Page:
Now that election season has subsided, the Georgia Association of Latino Elected Officials is hoping for a quick resolution to the concerns it expressed over Gainesville’s at-large voting system.
But City Council members see the system as working.
In August, GALEO’s legal representation, Federal & Hasson, sent a letter to James E. “Bubba” Palmour, the city’s attorney, stating the current system of electing council members “diminishes and dilutes” Latinos’ ability to elect “Latino-preferred candidates.”
The group also thinks the at-large process could be in violation of the Voting Rights Act.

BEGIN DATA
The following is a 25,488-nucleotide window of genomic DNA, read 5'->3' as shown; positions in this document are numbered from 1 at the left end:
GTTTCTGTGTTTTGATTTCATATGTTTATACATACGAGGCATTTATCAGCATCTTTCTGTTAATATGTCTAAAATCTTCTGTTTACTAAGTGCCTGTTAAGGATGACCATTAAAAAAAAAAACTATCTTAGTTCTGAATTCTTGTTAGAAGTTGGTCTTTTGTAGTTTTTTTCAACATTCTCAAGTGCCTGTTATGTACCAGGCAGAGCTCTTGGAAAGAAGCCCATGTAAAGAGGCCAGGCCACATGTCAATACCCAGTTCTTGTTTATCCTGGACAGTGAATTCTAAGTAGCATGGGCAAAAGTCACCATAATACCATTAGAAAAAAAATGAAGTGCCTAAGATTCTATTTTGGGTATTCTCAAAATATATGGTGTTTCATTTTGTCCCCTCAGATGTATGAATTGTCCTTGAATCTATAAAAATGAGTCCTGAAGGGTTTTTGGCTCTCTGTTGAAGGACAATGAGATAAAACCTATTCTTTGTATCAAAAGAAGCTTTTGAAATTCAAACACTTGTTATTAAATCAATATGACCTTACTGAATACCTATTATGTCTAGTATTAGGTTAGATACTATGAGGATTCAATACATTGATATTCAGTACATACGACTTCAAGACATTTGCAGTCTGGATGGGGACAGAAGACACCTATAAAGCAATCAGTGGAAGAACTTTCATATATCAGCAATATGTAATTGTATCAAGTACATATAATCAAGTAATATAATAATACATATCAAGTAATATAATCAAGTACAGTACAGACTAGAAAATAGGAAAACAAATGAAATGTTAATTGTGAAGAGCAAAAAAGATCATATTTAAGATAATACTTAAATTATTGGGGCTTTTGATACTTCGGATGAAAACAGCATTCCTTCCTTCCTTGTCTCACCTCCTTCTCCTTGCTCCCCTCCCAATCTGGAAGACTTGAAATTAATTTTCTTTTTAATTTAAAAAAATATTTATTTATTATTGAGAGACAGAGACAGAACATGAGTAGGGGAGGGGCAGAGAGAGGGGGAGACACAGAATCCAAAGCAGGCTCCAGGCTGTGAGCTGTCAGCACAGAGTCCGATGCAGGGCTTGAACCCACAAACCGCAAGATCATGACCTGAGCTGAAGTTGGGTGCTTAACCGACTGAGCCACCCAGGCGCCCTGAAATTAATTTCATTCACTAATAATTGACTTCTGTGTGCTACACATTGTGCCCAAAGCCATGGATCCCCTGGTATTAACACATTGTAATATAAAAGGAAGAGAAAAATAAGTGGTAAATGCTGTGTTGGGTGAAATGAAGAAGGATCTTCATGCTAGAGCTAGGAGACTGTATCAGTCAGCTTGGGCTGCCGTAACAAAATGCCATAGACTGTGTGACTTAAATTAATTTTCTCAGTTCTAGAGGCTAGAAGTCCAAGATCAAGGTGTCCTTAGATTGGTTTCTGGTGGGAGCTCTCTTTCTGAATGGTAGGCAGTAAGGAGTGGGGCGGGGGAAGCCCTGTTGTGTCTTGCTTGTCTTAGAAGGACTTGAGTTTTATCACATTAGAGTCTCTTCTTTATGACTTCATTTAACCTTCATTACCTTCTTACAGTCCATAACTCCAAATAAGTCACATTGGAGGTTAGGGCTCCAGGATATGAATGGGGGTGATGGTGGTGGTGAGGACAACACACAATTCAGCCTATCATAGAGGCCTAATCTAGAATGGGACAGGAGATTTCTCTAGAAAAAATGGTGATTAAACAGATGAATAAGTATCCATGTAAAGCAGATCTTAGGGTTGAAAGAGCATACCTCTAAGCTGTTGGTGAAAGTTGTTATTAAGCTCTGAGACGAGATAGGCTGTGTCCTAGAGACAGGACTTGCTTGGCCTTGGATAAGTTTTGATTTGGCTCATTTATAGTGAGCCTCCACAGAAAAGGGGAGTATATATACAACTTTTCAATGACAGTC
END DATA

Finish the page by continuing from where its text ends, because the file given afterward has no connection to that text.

“At-large voting processes have been undone by litigation in many jurisdictions across the county,” said Jerry Gonzalez, GALEO’s executive director. “We believe the city of Gainesville is not in compliance with the Voting Rights Act and we want to work to eliminate the at-large voting process with the City Council cooperatively.”
According to Palmour, Robert M. Brinson of the law firm Brinson, Askew, Berry, Seigler, Richardson & Davis, LLP in Rome has been retained to head the talks for the city.
Brinson, Palmour said, was the city’s attorney when similar litigation arose in the 1990s and early 2000s.
Gainesville prevailed in court then when residents said the at-large voting system disenfranchised black voters under the Voting Rights Act.